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The smell of rain after a hot day, watching the moon rise on a summer night’s sky, going for a swim — often it’s the simple experiences that inspire us and that we treasure most. No matter what July will have in store for you this year, our new batch of wallpapers is bound to cater for some colorful inspiration along the way.
More than nine years ago, we started out on this wallpapers adventure to bring you beautiful and inspiring wallpapers every month.
Today, we’re talking about CUBE CSS. What is it, and how does it differ from approaches such as BEM, SMACSS, and OOCSS? I spoke to its creator, Andy Bell, to find out.
Show Notes CUBE CSS Piccalilli Learn Eleventy From Scratch - save 40%! Andy Bell and Piccalilli on Twitter Note: Listeners of the Smashing Podcast can save a whopping 40% on Andy’s Learn Eleventy From Scratch course using the code SMASHINGPOD.
Notifications have become a stable part of the web nowadays. It’s not uncommon to come across sites asking for permission to send notifications to your browser. Most modern web browsers implement the push API and are able to handle push notifications. A quick check on caniuse shows that the API enjoys wide support among modern chrome-based browsers and Firefox browser.
There are various services for implementing notifications on the web.
Website design for a client gets only successful if you follow their instructions and cooperate with them. Web designers start with asking the ideas in the client’s mind about their project, and their preferences. Basically, now web designers prefer to work on custom web designs so that they can make a perfect web design according to clients’ […]
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With one or two occasional exceptions, I’ve spent the past twenty-two years designing for countless clients. A few of these projects lasted a year, some several months, but the majority for no more than a few weeks.
Being completely absorbed for a few weeks or months in designing a product interface or a website can be a thrill. It often starts with the gratification which comes from winning the work.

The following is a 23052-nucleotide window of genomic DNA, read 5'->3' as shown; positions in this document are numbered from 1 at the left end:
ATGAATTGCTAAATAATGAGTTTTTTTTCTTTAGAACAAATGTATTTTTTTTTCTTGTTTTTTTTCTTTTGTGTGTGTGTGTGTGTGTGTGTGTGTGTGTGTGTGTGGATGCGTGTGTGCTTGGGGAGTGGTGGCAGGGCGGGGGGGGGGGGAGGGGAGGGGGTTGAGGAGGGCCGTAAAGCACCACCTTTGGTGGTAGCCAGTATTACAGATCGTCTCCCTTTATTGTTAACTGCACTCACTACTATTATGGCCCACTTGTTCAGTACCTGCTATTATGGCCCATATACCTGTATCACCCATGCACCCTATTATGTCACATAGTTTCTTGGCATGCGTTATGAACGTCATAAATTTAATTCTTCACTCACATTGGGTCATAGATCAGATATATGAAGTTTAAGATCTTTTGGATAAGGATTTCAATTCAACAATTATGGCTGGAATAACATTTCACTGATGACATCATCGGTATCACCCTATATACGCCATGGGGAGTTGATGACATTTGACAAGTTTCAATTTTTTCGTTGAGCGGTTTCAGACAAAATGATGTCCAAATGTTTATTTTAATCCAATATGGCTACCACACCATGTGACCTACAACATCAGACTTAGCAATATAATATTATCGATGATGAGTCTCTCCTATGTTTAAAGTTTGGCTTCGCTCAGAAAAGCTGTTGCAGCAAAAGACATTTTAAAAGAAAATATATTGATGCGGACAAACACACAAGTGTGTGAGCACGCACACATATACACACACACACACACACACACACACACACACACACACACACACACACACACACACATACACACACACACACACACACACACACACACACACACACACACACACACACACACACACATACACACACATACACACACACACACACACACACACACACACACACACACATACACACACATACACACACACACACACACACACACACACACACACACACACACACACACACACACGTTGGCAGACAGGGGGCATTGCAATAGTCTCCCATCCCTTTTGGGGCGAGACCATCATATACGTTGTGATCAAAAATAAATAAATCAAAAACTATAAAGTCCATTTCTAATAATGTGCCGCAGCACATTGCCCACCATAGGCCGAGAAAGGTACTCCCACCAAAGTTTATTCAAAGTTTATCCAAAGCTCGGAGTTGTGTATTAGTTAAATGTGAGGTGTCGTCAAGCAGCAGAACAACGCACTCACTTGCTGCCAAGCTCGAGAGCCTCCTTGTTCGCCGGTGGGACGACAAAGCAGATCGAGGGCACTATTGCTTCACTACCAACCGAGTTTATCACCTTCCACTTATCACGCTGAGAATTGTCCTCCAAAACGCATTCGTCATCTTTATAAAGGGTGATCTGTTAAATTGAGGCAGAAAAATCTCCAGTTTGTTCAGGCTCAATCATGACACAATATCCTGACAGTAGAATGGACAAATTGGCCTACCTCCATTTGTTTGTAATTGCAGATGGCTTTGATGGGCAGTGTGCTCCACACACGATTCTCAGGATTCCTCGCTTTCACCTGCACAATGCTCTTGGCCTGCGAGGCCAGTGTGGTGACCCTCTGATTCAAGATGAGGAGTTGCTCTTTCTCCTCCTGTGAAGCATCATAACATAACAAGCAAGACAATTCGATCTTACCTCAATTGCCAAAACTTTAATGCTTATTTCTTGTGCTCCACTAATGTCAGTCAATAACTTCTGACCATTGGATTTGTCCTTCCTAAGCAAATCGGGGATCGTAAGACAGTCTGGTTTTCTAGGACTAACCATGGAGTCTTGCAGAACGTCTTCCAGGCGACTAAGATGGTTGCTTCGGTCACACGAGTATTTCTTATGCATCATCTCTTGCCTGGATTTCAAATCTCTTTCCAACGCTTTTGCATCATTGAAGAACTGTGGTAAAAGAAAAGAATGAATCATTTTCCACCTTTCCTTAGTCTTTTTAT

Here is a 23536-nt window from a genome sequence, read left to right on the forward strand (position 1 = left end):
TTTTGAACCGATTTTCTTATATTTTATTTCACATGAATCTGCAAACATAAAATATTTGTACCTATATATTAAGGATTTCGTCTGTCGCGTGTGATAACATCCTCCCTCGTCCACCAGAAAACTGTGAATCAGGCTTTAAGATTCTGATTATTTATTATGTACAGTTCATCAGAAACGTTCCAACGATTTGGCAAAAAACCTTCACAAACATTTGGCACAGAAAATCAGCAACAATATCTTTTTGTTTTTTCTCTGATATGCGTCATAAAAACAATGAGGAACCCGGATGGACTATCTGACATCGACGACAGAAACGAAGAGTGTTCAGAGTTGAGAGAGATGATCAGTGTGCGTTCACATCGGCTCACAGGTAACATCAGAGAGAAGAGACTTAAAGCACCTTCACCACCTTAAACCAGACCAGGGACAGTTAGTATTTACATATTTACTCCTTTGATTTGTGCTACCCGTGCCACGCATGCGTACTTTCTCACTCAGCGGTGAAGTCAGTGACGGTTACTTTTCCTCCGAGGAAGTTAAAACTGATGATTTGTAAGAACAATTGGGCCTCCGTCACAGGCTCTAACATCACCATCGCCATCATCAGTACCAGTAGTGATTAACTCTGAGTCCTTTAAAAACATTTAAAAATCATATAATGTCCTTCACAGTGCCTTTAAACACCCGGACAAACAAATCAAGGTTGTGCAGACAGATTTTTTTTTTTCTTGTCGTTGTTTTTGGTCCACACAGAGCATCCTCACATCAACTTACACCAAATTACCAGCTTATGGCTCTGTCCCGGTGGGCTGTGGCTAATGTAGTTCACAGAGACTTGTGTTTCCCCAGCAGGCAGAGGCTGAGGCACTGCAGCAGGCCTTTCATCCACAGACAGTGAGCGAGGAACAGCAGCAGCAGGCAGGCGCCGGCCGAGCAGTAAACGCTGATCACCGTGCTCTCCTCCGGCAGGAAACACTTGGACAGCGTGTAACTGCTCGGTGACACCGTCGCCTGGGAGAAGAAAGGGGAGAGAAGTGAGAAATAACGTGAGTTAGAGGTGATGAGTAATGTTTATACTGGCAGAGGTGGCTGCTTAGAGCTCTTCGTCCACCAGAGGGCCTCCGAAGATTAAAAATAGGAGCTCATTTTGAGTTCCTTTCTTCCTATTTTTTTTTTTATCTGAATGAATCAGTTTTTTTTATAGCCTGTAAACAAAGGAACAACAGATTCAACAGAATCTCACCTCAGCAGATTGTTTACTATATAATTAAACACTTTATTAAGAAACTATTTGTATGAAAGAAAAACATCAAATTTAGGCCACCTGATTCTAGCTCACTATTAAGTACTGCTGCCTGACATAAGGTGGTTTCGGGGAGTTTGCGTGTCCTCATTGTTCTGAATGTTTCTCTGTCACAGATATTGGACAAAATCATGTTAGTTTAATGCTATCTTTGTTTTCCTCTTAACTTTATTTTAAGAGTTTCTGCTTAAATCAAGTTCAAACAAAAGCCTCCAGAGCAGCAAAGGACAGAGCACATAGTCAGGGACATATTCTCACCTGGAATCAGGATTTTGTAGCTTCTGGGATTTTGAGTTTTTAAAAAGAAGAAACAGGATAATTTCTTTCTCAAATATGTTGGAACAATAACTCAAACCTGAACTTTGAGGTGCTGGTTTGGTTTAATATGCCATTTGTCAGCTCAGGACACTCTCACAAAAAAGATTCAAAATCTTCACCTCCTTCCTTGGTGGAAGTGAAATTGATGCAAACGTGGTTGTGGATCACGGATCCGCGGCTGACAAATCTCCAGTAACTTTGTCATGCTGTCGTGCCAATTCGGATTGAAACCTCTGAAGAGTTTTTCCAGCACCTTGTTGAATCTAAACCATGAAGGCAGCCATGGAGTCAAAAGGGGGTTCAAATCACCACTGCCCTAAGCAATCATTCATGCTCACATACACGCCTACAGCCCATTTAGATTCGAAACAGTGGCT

Here’s where I wish I could say (without caveats): “Don’t worry, Django has your back!
In this article, I’m going to introduce you to a React testing tool named Jest, along with the popular library Enzyme, which is designed to test React components. I’ll introduce you to Jest testing techniques, including: running tests, testing React components, snapshot testing, and mocking. If you are new to testing and wondering how to get started, you will find this tutorial helpful because we will start with an introduction to testing.
As much as I’ve always loved the experience of going out to eat and ordering in takeout, it’s very rare that I enjoy visiting a restaurant’s website. But I get it. The restaurant industry tends to run on very slim profit margins, so it’s hard to justify spending money on a professionally designed website when all they want it to do is list their hours of operation and menu.
SWR is a lightweight library created by Vercel (formerly ZEIT) that allows fetching, caching, or refetching data in realtime using React Hooks. It’s built with React Suspense which lets your components “wait” for something before they can render, including data. SWR ships also with great features such as dependent fetching, focus on revalidation, scroll position recovery, and so on. It’s also a very powerful tool since it’s backend agnostic and has good support for TypeScript.
The entire Smashing team has been doing its very best to bring you live sessions with real experts — people with practical experience who love to share what they have learned throughout their careers. We organized Smashing Meets on three days — events that were open to everyone in the web community. With sessions on performance, CSS, GraphQL, and creative courage, we made sure to leave plenty of time for Q&A, networking, competitions and prizes.
There’s no escaping the ancient masters. Their shadows loom large over philosophy, literature, architecture, warfare, and… web design? Believe it or not, yes. Although Plato infamously omitted CSS Grid from from the final draft of The Republic, there is nonetheless plenty the old heads can teach us about web development.
Today’s lecture is about architecture, and how some of its core tenets apply to the worldwide web. Architectural terms are not unusual in web development, and for good reason.
I’ve seen a lot of confusion online regarding Web development with Flutter and, often, it’s sadly for the wrong reasons.
Specifically, people sometimes confuse it with the older Web-based mobile (and desktop) cross-platform frameworks, which basically were just Web pages running within browsers running within a wrapper app.
That was truly cross-platform in the sense that the interfaces were the same anyway because you only had access to the interfaces normally accessible on the Web.
According to a recent study, the experts revealed that people aged between 18 to 34 years old reportedly purchased products through the social media platform. For most of the online sellers, these statistics are vital as similar to millennials. The age series assessed by experts is an essential part of the population to concentrate on […]
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One of my favorite quotes about software testing is from the Flutter documentation. It says:
Note: This article assumes a Cypress environment. Cypress is a testing framework for UI testing.
Before jumping on answering the question, let me first walk you through what Flutter is and the factors that affect Flutter mobile app development costs. Flutter Framework Explained Powered by Google, Flutter is one of the most sought-after open-source app development frameworks with cross-platform capabilities. It is used to develop web, desktop and mobile apps […]